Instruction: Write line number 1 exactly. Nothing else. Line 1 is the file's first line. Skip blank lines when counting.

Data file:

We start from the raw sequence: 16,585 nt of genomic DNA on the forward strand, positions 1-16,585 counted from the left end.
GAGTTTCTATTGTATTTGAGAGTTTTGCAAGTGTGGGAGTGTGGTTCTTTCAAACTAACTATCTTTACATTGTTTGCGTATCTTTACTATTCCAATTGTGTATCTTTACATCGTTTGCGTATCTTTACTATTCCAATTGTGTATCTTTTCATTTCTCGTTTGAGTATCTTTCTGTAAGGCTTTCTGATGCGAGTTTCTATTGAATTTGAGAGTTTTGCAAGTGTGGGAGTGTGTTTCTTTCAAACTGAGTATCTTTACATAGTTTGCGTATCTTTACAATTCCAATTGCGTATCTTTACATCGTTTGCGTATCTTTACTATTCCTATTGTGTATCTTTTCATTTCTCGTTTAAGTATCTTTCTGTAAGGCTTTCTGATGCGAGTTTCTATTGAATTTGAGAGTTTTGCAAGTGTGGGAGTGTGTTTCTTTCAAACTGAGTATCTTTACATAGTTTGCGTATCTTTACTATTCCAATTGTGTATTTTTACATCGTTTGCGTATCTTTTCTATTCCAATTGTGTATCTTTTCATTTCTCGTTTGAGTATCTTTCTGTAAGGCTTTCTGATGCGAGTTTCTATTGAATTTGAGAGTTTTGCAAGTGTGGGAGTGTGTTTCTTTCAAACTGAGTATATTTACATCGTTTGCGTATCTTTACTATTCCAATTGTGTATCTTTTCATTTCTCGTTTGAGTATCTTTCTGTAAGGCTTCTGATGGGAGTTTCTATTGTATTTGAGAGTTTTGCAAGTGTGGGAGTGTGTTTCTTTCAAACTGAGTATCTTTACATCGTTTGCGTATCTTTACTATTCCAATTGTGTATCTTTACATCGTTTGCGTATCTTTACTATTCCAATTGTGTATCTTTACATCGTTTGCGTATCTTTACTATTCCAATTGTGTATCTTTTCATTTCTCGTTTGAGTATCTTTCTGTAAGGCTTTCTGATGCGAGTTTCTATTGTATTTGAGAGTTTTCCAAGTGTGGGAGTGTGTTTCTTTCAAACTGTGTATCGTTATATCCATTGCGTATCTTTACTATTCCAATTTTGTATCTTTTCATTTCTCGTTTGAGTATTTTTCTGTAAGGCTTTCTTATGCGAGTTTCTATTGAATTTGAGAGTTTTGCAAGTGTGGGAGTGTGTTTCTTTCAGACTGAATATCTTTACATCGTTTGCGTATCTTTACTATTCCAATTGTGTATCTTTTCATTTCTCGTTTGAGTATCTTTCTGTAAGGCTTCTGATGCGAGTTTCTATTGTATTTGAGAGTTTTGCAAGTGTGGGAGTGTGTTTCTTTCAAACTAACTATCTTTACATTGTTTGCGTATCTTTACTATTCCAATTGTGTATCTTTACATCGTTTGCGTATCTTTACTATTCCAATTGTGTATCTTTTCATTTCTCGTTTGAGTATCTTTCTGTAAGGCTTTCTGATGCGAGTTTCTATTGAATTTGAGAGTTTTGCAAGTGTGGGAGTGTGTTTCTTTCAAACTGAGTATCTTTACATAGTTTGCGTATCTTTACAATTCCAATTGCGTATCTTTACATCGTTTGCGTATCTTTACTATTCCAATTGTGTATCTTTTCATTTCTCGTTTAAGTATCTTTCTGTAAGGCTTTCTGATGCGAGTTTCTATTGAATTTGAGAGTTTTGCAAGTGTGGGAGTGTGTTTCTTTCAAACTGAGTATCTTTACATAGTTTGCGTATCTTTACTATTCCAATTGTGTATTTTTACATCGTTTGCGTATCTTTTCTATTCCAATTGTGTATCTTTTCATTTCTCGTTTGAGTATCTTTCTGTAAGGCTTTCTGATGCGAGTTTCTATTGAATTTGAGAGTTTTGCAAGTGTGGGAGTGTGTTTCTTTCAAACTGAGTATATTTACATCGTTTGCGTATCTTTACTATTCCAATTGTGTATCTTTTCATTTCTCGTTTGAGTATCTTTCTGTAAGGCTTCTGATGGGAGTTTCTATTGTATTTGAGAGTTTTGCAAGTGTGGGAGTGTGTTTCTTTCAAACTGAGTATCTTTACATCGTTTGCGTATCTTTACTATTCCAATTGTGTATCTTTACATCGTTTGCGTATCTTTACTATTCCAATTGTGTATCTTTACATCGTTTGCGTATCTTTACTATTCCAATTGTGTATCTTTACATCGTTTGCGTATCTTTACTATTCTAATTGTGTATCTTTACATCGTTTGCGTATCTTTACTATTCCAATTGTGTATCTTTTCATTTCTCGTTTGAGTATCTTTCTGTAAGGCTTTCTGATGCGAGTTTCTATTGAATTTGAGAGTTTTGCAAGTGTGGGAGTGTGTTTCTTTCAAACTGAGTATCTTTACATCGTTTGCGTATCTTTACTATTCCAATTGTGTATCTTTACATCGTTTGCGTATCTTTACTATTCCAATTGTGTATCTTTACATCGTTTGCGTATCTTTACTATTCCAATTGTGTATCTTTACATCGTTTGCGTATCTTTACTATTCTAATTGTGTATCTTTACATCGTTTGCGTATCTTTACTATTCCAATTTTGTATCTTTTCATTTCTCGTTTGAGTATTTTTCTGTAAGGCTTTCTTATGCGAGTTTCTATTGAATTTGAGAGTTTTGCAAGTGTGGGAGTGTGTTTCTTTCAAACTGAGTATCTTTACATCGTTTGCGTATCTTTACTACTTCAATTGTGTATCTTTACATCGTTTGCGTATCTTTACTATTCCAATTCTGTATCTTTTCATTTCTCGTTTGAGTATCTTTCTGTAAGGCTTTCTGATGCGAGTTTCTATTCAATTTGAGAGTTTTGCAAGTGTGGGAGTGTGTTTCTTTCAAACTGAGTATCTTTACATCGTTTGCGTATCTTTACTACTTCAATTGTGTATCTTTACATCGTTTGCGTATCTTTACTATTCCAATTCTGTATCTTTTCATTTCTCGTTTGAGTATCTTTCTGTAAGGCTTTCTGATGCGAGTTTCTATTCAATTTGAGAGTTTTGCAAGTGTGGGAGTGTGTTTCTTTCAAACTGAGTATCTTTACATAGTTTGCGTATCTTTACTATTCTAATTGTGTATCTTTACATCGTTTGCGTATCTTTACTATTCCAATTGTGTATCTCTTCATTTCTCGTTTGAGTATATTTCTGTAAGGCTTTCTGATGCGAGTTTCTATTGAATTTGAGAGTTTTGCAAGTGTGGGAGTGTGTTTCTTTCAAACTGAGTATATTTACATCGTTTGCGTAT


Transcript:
We start from the raw sequence: 16,585 nt of genomic DNA on the forward strand, positions 1-16,585 counted from the left end.